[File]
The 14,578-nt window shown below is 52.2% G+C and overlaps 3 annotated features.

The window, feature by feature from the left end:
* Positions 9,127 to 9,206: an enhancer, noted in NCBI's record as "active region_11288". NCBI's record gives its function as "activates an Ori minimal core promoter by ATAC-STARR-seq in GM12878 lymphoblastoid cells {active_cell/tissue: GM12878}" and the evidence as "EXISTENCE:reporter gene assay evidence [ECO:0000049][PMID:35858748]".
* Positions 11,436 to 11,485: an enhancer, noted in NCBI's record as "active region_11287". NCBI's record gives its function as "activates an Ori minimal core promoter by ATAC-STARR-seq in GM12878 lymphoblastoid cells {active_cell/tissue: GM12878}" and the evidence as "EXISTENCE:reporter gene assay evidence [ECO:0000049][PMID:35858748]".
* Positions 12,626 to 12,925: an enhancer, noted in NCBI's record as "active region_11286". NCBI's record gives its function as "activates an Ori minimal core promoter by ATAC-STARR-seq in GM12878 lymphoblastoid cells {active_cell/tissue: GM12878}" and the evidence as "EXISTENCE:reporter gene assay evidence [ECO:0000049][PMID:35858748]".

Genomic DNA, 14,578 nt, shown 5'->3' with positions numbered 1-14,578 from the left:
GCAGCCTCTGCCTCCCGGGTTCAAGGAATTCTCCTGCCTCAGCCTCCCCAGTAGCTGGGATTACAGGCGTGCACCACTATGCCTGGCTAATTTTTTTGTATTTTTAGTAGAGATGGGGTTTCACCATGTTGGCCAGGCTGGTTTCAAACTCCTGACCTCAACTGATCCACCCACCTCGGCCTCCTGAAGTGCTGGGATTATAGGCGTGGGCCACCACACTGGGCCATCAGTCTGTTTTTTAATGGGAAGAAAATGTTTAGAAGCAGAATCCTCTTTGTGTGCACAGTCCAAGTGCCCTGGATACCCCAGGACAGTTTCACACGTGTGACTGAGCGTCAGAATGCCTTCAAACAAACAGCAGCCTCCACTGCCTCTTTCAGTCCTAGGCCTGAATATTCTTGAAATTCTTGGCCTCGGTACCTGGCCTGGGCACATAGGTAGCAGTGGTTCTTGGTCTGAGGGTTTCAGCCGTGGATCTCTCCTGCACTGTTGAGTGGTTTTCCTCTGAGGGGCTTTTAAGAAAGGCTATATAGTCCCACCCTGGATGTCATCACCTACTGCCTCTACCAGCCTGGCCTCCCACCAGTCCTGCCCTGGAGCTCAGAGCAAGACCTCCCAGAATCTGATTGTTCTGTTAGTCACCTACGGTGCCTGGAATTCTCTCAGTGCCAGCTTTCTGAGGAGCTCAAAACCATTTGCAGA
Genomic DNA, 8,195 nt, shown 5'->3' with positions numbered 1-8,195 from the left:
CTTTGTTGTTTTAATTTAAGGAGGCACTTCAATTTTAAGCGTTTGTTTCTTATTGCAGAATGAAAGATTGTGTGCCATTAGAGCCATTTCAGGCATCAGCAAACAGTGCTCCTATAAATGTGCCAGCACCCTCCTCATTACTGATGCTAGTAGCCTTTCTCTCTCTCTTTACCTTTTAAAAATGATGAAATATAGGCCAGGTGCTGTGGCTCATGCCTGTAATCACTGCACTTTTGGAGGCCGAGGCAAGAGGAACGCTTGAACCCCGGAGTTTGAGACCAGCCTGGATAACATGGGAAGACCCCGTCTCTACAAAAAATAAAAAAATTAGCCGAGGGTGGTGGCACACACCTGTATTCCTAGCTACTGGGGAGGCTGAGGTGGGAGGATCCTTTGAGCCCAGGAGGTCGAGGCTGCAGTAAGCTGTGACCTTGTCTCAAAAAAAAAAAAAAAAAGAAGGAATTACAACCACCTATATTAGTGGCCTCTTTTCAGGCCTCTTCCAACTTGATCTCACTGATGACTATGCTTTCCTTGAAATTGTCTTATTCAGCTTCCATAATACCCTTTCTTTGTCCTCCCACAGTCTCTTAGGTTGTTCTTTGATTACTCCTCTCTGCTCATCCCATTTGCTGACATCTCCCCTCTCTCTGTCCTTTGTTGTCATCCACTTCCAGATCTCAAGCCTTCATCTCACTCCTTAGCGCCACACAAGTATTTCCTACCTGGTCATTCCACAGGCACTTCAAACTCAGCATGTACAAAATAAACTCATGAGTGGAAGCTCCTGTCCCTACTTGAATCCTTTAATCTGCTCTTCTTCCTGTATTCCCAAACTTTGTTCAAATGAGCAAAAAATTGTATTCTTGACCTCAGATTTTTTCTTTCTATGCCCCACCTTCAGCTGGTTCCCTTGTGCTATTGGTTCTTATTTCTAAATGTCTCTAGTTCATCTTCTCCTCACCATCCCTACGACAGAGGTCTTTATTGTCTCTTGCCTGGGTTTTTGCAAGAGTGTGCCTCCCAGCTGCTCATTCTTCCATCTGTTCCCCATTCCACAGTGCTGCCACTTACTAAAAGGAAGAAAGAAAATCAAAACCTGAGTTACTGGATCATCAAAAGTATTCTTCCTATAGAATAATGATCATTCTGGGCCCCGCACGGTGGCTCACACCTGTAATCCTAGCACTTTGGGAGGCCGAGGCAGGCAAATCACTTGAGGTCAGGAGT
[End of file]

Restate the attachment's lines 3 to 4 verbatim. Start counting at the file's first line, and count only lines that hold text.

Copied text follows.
* Positions 9,127 to 9,206: an enhancer, noted in NCBI's record as "active region_11288". NCBI's record gives its function as "activates an Ori minimal core promoter by ATAC-STARR-seq in GM12878 lymphoblastoid cells {active_cell/tissue: GM12878}" and the evidence as "EXISTENCE:reporter gene assay evidence [ECO:0000049][PMID:35858748]".
* Positions 11,436 to 11,485: an enhancer, noted in NCBI's record as "active region_11287". NCBI's record gives its function as "activates an Ori minimal core promoter by ATAC-STARR-seq in GM12878 lymphoblastoid cells {active_cell/tissue: GM12878}" and the evidence as "EXISTENCE:reporter gene assay evidence [ECO:0000049][PMID:35858748]".